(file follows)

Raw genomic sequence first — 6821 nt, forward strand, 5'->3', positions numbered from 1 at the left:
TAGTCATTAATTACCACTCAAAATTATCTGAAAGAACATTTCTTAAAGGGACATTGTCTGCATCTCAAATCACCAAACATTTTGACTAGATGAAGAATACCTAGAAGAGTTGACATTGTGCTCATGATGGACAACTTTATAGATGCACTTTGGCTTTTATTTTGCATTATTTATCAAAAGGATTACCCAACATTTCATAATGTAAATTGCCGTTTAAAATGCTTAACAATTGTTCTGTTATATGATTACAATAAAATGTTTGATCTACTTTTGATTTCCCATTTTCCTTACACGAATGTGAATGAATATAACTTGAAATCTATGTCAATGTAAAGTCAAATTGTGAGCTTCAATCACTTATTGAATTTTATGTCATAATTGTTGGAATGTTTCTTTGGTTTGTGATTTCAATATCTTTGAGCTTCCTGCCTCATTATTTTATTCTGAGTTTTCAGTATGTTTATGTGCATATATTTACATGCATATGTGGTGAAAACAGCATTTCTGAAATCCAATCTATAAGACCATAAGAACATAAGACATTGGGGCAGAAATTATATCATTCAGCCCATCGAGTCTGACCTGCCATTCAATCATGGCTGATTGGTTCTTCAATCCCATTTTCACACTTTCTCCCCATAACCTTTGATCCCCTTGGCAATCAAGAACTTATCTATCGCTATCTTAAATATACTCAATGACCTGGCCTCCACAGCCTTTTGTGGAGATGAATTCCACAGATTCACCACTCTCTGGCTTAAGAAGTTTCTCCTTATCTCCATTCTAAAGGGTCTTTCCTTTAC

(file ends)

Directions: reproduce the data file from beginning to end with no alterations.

Raw genomic sequence first — 6821 nt, forward strand, 5'->3', positions numbered from 1 at the left:
TAGTCATTAATTACCACTCAAAATTATCTGAAAGAACATTTCTTAAAGGGACATTGTCTGCATCTCAAATCACCAAACATTTTGACTAGATGAAGAATACCTAGAAGAGTTGACATTGTGCTCATGATGGACAACTTTATAGATGCACTTTGGCTTTTATTTTGCATTATTTATCAAAAGGATTACCCAACATTTCATAATGTAAATTGCCGTTTAAAATGCTTAACAATTGTTCTGTTATATGATTACAATAAAATGTTTGATCTACTTTTGATTTCCCATTTTCCTTACACGAATGTGAATGAATATAACTTGAAATCTATGTCAATGTAAAGTCAAATTGTGAGCTTCAATCACTTATTGAATTTTATGTCATAATTGTTGGAATGTTTCTTTGGTTTGTGATTTCAATATCTTTGAGCTTCCTGCCTCATTATTTTATTCTGAGTTTTCAGTATGTTTATGTGCATATATTTACATGCATATGTGGTGAAAACAGCATTTCTGAAATCCAATCTATAAGACCATAAGAACATAAGACATTGGGGCAGAAATTATATCATTCAGCCCATCGAGTCTGACCTGCCATTCAATCATGGCTGATTGGTTCTTCAATCCCATTTTCACACTTTCTCCCCATAACCTTTGATCCCCTTGGCAATCAAGAACTTATCTATCGCTATCTTAAATATACTCAATGACCTGGCCTCCACAGCCTTTTGTGGAGATGAATTCCACAGATTCACCACTCTCTGGCTTAAGAAGTTTCTCCTTATCTCCATTCTAAAGGGTCTTTCCTTTAC